Marketing Planet

DVD marketing war: Sony’s Blu-Ray against Toshiba’s HD-DVD

A "déjà-vue" in marketing warfare

Remember about 30 years ago when the video cassette war was being fought? Well back then it was the Betamax format from Sony fighting its place against VHS format from JVC. Even if you don’t remember this – it has become a major classic in marketing case studies – you know that today the video-cassettes run on VHS.

The same case is applying today, in the market of the high-definition next generation DVD. The actors:

  • Sony, with the Blu-Ray
  • Toshiba, with the HD-DVD

You see that Sony, still renowned for its market research but in a less favourable position today then yesterday, is back on the stages. Its competitor has changed though from JVC into Toshiba. In today’s situation it is Sony that has most at stake: their profits have declined in the electronic and entertainment industries and they don’t want to loose again.

What went wrong before?

Sony lost the previous match with its Betamax, but what went wrong at that moment? On the market of video cassettes there were different players: Sony (Betamax), Philips (V2000), and JVC (VHS). All trying hard to impose their standard as the official one. Sony wanted to start alliances and proposed JVC, not aware that they were about to launch their own standard. Logically, JVC declined the offer. Philips’s V2000 declined first in the market, thus leaving the floor to Sony and JVC.

Though the Betamax was technically speaking a better product, people were not aware of this aspect and not necessarily seeking this. Sony was late in some crucial alliances and communication. During a moment, both standards lived together. But, Sony finally made a wrong move by having shorter tapes. The VHS tapes were weaker in quality of the tape but enabled a longer recording period. It seems to be this difference that helped JVC win the game.

Today’s situation – the lessons from the past

In today’s situation, both players have technical products that differ but have equal advantages. In the same time, both have signed major strategic alliances:

Technology: As mentioned, both products have a very good technical standard. Sony’s Blu-Ray is a leap forward in technology with high storage, super copyright protection and Java menu software [1]. Toshiba’s HD-DVD is rather an evolution, but this makes the product cheaper in production, whilst providing high quality images.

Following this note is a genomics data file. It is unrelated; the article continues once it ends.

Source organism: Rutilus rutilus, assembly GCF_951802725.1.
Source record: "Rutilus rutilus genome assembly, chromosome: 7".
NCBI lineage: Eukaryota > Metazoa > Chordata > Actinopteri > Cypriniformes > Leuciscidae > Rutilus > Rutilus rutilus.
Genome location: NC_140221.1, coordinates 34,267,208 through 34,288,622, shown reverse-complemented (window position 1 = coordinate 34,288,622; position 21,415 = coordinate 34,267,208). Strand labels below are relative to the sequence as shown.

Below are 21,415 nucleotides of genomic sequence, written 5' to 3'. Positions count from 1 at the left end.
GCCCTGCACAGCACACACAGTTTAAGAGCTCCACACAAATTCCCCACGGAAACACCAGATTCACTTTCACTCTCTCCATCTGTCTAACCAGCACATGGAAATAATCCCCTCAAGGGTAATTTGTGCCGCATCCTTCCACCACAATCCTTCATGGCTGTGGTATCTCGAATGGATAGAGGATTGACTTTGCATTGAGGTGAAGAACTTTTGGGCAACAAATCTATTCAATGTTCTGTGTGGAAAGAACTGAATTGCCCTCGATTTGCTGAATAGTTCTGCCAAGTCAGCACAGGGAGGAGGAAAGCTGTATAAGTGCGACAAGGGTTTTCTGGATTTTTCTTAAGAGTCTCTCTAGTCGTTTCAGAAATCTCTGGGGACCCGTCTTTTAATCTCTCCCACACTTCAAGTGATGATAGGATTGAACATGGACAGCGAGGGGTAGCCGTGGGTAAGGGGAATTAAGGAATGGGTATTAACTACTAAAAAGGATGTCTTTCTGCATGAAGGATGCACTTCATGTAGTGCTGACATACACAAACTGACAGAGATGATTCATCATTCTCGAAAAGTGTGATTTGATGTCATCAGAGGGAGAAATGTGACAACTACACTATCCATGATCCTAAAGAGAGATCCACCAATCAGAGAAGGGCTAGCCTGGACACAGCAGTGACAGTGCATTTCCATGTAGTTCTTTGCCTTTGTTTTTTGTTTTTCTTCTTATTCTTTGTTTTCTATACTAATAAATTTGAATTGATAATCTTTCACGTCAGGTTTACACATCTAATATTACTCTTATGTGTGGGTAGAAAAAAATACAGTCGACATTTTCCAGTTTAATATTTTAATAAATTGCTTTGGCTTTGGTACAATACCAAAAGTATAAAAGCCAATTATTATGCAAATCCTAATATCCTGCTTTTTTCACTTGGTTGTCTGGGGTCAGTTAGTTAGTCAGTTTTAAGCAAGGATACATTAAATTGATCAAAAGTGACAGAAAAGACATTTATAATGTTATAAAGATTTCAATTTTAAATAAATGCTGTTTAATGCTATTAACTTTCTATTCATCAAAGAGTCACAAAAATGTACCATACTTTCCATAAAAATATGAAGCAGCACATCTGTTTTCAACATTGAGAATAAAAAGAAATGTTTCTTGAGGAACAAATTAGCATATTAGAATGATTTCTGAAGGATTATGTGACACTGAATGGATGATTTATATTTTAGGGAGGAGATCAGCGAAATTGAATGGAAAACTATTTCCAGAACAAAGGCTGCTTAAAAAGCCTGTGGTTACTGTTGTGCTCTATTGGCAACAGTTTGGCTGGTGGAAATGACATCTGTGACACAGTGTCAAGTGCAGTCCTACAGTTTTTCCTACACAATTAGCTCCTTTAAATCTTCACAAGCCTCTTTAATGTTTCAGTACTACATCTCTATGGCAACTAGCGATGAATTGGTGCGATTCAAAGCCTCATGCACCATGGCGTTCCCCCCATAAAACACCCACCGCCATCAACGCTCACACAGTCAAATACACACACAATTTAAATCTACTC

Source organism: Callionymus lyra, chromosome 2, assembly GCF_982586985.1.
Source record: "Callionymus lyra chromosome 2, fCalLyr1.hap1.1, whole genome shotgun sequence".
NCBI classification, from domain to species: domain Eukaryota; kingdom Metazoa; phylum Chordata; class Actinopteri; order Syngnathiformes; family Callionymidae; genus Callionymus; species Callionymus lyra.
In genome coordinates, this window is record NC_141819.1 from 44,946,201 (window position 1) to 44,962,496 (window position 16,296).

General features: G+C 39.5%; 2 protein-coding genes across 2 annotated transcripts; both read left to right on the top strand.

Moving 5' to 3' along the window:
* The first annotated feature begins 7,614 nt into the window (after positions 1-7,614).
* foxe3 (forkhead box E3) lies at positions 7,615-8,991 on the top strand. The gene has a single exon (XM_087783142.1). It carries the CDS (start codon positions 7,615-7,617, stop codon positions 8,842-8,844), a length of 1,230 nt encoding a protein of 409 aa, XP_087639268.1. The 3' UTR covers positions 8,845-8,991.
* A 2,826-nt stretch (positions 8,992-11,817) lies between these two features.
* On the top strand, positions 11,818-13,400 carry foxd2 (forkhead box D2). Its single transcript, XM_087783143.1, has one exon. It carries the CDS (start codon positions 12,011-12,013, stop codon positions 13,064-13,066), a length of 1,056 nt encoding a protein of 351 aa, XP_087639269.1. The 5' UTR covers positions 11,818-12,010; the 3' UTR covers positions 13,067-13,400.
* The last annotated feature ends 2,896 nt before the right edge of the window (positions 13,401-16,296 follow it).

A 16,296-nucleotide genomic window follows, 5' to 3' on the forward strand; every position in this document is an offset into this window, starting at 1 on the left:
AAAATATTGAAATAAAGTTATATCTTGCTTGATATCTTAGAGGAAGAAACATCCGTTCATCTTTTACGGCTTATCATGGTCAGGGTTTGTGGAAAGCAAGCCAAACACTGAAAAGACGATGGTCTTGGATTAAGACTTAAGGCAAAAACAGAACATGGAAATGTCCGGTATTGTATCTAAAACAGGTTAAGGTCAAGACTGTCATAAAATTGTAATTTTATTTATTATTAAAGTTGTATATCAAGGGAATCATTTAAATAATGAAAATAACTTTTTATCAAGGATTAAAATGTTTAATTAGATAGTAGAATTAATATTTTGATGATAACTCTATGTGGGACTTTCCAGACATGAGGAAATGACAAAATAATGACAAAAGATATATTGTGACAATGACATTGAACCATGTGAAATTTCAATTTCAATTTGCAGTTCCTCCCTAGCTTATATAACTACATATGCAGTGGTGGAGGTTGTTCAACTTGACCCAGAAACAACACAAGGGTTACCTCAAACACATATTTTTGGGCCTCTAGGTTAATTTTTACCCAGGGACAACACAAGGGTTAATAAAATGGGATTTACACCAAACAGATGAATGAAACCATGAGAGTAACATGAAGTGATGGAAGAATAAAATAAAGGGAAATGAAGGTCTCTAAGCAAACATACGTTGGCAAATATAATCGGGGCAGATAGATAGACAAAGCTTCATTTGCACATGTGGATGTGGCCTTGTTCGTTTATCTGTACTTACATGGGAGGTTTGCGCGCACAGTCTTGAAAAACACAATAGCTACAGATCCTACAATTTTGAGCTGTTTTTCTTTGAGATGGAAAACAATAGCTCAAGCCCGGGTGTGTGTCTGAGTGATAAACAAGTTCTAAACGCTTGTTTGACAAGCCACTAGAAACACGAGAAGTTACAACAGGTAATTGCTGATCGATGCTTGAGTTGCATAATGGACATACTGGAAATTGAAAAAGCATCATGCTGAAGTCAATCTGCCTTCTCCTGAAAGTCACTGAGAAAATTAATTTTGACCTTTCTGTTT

Alliances: Sony convinced FOX and Disney studios, as well as their own of course. Dell has also promised to use this standard for their PC’s. On the other hand, Toshiba says it has a partnership with Microsoft and Intel. Even Universal is to be said to have joined the HD-DVD clan.

Use: On the same side we see the use of the computer games: Xbox vs PlayStation, where both parties implement their standard. Voices say that Microsoft, in their war for the position of the Xbox, may also make theirs compatible to the Blu-Ray.

Lobbying: In the market for the DVD, no one wants to have to cope with 2 standards – having good memories of the Video cassette war. Currently, both are still in the preparation phase with commercial launching scheduled for spring 2006. Those who want to have good copyrights or those who prefer cheaper production cannot be together. As stated in an article from the magazine Fortune, ed. december 12, 2005, it is important to see what other big players will do such like HP and Apple, as well as what decisions might be taken for compatibility by Universal and Microsoft.

The Outcome?

The DVD market has grown very quickly in 2005, maybe consumers will want to have cheaper DVD’s, in which case the HD-DVD will win. But on the other hand, with the increase in copyright violation, the Blu-Ray will win points too. What will be the verdict? A special DVD-Forum is said to be created as to facilitate the outcome …. but this doesn’t withstand that everyone must first choose its camp.

And what if there is no "quick" outcome? As mentioned on the website If that happens, according to Mr. Lieberfarb, the developer of the original DVD format, "everyone is a loser, particularly Hollywood studios, the retailer community and, most importantly, the consumer."

What counts in a marketing war?

  • It is not the technology that wins it in the end, even a product that is less performing in the end can win the battle.
  • Strategic alliances and lobbying are very important to position yourself.
  • Your product needs to be available: if your customer sees it everywhere he will think in the end that it must be the best.
  • Communication on the product must be done: the common public will not always read the technology papers and must be confronted with your products. Word-of-mouth is important. See also to point above.
  • It is not always the bigger player that wins, you can be small and play smart: sell the features that interests the customer.

[1Fortune, Europe ed. Dec 12, 2005